Crowd-Funding Your Business Just Got Easier
Under new legislation, start-up companies will be able to raise up to $1 million through small (online) donations without disclosing much beyond a rudimentary business plan.
What's the Latest Development?
Thanks to federal legislation that is expected to become law, start-ups will soon be allowed to raise up to $1 million annually from small (online) donations without having to disclose much besides a simple business plan. If they release audited financial statements, they can raise $2 million per year. And while start-ups are currently limited to extending token gifts in exchange for early investment, under the new bill, they will also be able to offer equity. The law will also extend the number of investors a company can take on, from 500 to 2,000, without being affected by securities regulations.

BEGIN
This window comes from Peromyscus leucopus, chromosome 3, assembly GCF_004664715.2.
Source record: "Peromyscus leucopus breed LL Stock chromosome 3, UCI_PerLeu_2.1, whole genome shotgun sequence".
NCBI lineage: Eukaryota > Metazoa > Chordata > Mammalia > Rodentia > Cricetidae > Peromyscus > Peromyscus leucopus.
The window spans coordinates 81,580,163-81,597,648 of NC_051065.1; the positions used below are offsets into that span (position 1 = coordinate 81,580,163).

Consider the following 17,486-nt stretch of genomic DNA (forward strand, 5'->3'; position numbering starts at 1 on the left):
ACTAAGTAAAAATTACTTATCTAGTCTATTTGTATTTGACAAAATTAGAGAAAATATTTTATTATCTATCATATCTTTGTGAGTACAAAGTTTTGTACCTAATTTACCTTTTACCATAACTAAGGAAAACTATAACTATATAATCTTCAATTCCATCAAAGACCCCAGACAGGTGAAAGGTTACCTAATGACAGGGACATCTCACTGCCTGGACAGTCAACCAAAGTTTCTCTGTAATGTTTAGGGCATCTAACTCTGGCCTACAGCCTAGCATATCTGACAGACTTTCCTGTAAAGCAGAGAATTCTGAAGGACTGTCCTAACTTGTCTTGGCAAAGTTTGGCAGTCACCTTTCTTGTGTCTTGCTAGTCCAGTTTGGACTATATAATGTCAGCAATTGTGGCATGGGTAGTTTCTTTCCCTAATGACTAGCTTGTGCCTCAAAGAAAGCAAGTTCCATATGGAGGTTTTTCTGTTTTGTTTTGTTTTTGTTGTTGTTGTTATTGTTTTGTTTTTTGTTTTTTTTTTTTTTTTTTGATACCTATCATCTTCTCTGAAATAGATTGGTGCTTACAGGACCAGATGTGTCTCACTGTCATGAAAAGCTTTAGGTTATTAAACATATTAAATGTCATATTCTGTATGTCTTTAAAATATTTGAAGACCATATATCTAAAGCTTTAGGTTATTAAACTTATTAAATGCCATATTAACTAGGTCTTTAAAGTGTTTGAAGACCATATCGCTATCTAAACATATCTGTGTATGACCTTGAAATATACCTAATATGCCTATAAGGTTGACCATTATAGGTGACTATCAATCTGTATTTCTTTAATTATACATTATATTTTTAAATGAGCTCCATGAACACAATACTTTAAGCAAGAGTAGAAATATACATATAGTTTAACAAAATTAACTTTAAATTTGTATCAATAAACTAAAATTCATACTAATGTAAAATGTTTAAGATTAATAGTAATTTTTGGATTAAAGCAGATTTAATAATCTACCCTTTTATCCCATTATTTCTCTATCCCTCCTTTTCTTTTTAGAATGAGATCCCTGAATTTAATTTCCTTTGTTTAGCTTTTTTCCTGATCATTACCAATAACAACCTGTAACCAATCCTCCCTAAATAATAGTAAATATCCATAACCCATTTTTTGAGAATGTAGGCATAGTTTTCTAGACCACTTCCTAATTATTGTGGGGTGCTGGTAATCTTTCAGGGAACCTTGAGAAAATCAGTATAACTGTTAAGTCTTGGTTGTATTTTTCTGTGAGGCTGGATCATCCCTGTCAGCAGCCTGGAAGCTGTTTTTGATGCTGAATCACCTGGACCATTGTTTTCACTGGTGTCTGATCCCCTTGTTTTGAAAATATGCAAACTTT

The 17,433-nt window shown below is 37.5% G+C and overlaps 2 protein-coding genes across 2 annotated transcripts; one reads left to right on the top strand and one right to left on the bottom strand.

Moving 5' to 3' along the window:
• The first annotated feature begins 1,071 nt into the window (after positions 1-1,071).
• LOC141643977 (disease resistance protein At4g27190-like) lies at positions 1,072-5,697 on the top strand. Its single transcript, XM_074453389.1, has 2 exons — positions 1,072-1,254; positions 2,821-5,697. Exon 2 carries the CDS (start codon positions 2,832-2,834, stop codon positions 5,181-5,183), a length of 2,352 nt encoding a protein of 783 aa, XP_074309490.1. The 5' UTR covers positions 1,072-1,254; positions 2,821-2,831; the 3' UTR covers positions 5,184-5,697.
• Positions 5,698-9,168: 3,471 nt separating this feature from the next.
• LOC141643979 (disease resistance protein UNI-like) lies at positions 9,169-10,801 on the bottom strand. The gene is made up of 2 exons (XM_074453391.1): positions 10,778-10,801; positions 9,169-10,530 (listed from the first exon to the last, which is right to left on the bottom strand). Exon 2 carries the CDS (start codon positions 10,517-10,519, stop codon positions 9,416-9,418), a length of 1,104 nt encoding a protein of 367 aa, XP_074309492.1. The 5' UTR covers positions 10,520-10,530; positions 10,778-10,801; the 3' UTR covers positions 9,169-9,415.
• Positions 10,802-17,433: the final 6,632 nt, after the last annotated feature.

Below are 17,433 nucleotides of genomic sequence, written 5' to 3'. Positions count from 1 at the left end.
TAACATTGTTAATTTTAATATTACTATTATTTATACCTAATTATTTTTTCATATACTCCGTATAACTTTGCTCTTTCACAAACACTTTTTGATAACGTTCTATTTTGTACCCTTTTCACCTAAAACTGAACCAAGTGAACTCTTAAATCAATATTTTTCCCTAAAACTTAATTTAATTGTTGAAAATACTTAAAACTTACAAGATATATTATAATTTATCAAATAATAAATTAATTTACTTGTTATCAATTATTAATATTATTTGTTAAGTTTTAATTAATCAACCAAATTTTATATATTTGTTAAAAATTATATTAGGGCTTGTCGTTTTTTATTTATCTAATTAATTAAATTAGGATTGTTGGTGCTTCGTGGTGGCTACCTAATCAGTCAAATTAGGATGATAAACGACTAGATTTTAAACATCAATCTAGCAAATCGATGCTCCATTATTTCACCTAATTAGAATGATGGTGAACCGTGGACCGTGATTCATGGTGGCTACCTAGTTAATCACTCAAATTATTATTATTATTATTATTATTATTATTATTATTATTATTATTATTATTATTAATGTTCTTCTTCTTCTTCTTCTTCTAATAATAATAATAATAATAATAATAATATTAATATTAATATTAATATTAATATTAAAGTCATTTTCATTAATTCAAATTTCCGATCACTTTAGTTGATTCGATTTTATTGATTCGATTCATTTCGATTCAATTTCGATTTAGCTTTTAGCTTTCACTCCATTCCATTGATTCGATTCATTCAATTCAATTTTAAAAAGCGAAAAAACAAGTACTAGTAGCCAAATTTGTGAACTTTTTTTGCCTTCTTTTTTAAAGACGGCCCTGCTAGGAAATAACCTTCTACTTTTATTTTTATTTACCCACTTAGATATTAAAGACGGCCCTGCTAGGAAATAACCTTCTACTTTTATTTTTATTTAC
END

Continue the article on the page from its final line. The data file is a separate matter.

What's the Big Idea?
Crowdfunding is meant to help start-ups find cash quick and give innovative ideas a chance to thrive among the public at large. Venture capitalists, however, worry that loosening restrictions on early-stage investment will make larger investments in later stages more risky as company valuations may be skewed by unlearnèd investment. That perception may dampen entrepreneur enthusiasm for quick crowd-sourced funds at the expense of venture capitalist investment, which also tends to come with professional connections, something small time investors cannot provide.
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